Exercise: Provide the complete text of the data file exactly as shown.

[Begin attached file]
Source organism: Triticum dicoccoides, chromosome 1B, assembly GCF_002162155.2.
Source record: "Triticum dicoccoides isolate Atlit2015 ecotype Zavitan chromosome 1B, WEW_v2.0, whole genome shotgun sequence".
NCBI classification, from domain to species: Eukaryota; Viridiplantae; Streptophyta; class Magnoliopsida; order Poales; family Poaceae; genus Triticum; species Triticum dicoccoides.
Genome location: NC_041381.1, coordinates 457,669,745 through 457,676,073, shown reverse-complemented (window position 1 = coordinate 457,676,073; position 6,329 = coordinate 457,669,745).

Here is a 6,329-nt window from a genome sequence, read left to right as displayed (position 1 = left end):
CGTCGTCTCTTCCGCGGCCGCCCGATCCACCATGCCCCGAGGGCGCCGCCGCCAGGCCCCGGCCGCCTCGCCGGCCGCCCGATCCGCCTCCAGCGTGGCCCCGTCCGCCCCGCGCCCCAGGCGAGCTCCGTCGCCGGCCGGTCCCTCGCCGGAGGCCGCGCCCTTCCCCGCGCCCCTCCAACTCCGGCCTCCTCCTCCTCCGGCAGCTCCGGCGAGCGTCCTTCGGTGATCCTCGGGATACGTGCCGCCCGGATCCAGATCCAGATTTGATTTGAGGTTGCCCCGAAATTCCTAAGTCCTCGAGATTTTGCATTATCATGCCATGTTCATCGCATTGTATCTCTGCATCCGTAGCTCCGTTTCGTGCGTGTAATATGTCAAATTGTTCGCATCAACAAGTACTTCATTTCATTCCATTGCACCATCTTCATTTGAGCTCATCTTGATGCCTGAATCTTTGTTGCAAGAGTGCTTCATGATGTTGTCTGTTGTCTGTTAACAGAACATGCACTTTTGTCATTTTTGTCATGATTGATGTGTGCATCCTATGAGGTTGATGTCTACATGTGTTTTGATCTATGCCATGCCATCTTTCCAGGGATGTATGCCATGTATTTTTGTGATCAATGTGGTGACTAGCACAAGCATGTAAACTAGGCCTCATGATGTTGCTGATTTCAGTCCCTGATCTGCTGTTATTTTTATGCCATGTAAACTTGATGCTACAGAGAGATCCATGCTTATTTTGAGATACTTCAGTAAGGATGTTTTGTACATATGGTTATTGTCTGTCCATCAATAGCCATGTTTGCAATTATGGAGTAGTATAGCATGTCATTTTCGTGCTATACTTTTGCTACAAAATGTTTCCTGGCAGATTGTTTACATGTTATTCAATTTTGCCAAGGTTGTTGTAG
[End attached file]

Source organism: Triticum dicoccoides, chromosome 1B, assembly GCF_002162155.2.
Source record: "Triticum dicoccoides isolate Atlit2015 ecotype Zavitan chromosome 1B, WEW_v2.0, whole genome shotgun sequence".
NCBI classification, from domain to species: Eukaryota; Viridiplantae; Streptophyta; class Magnoliopsida; order Poales; family Poaceae; genus Triticum; species Triticum dicoccoides.
Genome location: NC_041381.1, coordinates 457,669,745 through 457,676,073, shown reverse-complemented (window position 1 = coordinate 457,676,073; position 6,329 = coordinate 457,669,745).

Here is a 6,329-nt window from a genome sequence, read left to right as displayed (position 1 = left end):
CGTCGTCTCTTCCGCGGCCGCCCGATCCACCATGCCCCGAGGGCGCCGCCGCCAGGCCCCGGCCGCCTCGCCGGCCGCCCGATCCGCCTCCAGCGTGGCCCCGTCCGCCCCGCGCCCCAGGCGAGCTCCGTCGCCGGCCGGTCCCTCGCCGGAGGCCGCGCCCTTCCCCGCGCCCCTCCAACTCCGGCCTCCTCCTCCTCCGGCAGCTCCGGCGAGCGTCCTTCGGTGATCCTCGGGATACGTGCCGCCCGGATCCAGATCCAGATTTGATTTGAGGTTGCCCCGAAATTCCTAAGTCCTCGAGATTTTGCATTATCATGCCATGTTCATCGCATTGTATCTCTGCATCCGTAGCTCCGTTTCGTGCGTGTAATATGTCAAATTGTTCGCATCAACAAGTACTTCATTTCATTCCATTGCACCATCTTCATTTGAGCTCATCTTGATGCCTGAATCTTTGTTGCAAGAGTGCTTCATGATGTTGTCTGTTGTCTGTTAACAGAACATGCACTTTTGTCATTTTTGTCATGATTGATGTGTGCATCCTATGAGGTTGATGTCTACATGTGTTTTGATCTATGCCATGCCATCTTTCCAGGGATGTATGCCATGTATTTTTGTGATCAATGTGGTGACTAGCACAAGCATGTAAACTAGGCCTCATGATGTTGCTGATTTCAGTCCCTGATCTGCTGTTATTTTTATGCCATGTAAACTTGATGCTACAGAGAGATCCATGCTTATTTTGAGATACTTCAGTAAGGATGTTTTGTACATATGGTTATTGTCTGTCCATCAATAGCCATGTTTGCAATTATGGAGTAGTATAGCATGTCATTTTCGTGCTATACTTTTGCTACAAAATGTTTCCTGGCAGATTGTTTACATGTTATTCAATTTTGCCAAGGTTGTTGTAG